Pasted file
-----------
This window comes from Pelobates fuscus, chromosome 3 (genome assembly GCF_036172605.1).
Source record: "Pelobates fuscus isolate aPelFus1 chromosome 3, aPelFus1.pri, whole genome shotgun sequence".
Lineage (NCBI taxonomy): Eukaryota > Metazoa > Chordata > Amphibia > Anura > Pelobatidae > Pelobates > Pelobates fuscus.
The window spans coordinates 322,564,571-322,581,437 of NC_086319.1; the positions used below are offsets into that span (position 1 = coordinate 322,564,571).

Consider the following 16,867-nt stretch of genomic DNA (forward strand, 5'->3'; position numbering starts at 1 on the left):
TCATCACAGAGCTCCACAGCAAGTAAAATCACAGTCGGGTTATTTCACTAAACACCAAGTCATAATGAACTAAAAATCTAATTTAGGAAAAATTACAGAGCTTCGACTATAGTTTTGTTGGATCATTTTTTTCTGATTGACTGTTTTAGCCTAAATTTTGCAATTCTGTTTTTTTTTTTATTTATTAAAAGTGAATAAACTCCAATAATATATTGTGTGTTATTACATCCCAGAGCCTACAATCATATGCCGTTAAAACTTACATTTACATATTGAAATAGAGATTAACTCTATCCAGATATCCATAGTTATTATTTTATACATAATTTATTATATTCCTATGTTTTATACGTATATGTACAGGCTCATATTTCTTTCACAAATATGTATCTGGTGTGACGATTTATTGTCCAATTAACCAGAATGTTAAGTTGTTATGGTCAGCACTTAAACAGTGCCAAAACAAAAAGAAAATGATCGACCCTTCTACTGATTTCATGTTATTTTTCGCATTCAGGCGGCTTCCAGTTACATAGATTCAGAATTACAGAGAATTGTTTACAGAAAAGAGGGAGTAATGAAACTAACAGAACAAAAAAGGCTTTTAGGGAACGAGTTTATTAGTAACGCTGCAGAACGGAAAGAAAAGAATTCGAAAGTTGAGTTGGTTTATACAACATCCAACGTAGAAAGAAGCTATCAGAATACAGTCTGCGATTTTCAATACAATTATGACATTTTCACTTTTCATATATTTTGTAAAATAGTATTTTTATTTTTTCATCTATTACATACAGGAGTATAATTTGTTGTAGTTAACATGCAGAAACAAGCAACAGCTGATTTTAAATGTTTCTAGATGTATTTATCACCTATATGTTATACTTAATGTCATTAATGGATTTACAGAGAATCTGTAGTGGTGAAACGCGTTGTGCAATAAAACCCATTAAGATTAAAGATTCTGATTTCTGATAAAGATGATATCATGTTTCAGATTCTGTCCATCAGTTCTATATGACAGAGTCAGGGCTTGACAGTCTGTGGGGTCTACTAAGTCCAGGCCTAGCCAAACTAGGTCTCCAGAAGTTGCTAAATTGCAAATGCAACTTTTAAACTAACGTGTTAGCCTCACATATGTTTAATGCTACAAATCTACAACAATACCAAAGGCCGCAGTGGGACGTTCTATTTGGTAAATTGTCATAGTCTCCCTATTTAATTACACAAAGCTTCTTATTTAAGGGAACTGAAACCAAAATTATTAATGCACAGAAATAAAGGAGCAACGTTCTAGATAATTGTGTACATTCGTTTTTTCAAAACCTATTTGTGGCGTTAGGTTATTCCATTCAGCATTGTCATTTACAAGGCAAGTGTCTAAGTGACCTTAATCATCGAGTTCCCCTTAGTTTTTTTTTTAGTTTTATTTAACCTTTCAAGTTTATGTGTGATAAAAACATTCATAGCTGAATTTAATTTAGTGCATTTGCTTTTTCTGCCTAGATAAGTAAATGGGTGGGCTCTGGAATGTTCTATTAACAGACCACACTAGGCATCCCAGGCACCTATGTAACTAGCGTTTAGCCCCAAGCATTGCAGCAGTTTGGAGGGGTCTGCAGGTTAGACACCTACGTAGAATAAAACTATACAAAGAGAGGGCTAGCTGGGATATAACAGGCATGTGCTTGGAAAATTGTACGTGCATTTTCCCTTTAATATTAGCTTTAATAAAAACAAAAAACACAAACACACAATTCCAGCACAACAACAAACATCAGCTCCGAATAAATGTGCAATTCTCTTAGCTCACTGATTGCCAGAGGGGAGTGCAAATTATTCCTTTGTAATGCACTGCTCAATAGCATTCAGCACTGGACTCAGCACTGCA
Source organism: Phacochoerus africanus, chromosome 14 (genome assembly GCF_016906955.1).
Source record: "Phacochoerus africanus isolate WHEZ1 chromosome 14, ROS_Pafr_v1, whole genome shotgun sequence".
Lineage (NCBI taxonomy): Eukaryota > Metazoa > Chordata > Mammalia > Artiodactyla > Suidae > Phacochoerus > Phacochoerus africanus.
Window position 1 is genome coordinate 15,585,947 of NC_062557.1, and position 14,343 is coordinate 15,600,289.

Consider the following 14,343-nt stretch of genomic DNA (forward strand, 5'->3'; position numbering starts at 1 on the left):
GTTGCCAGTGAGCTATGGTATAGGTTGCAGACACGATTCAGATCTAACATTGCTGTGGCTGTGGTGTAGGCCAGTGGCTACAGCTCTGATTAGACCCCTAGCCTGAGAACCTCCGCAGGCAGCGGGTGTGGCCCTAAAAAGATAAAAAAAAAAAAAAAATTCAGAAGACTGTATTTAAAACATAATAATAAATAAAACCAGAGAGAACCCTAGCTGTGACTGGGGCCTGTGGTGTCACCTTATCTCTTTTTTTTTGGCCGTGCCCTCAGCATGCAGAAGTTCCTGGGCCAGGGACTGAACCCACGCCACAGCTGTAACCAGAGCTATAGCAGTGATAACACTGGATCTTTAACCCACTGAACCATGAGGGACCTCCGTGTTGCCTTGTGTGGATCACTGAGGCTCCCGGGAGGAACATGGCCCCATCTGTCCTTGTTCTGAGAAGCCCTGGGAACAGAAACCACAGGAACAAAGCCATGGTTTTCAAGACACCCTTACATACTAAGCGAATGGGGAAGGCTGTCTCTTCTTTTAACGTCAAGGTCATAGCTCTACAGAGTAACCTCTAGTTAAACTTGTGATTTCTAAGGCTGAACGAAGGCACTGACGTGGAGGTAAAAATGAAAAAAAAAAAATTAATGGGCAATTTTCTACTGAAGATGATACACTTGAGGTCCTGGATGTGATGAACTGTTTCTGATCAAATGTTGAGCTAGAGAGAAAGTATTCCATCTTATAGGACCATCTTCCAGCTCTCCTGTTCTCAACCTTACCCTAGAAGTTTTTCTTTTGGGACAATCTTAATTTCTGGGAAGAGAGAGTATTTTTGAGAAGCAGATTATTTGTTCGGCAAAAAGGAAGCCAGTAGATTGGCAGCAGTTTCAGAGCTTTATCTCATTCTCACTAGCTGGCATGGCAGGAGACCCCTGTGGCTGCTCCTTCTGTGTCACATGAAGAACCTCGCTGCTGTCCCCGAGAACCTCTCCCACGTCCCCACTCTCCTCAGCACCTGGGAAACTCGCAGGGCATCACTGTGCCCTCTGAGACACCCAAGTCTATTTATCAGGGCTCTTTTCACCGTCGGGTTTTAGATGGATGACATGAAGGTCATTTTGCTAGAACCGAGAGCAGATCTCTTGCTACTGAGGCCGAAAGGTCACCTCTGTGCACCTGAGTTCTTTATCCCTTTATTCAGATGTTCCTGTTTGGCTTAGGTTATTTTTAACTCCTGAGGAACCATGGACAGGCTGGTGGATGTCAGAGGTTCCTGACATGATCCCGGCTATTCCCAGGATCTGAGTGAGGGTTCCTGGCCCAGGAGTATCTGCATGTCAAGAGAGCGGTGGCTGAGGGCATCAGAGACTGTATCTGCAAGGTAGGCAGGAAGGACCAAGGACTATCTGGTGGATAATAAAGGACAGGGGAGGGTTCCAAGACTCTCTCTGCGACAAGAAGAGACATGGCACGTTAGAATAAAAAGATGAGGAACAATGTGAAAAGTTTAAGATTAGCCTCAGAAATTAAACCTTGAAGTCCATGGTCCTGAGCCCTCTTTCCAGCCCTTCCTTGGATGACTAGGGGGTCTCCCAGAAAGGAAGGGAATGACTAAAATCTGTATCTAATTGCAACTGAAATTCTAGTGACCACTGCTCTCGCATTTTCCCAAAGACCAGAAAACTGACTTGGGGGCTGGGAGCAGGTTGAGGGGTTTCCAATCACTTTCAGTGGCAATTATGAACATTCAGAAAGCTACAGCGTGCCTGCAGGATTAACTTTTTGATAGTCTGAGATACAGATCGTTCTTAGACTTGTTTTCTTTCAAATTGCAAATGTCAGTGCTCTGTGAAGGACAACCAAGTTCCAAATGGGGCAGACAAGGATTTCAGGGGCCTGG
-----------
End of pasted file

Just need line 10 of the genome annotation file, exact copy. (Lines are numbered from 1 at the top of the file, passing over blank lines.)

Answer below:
Window position 1 is genome coordinate 15,585,947 of NC_062557.1, and position 14,343 is coordinate 15,600,289.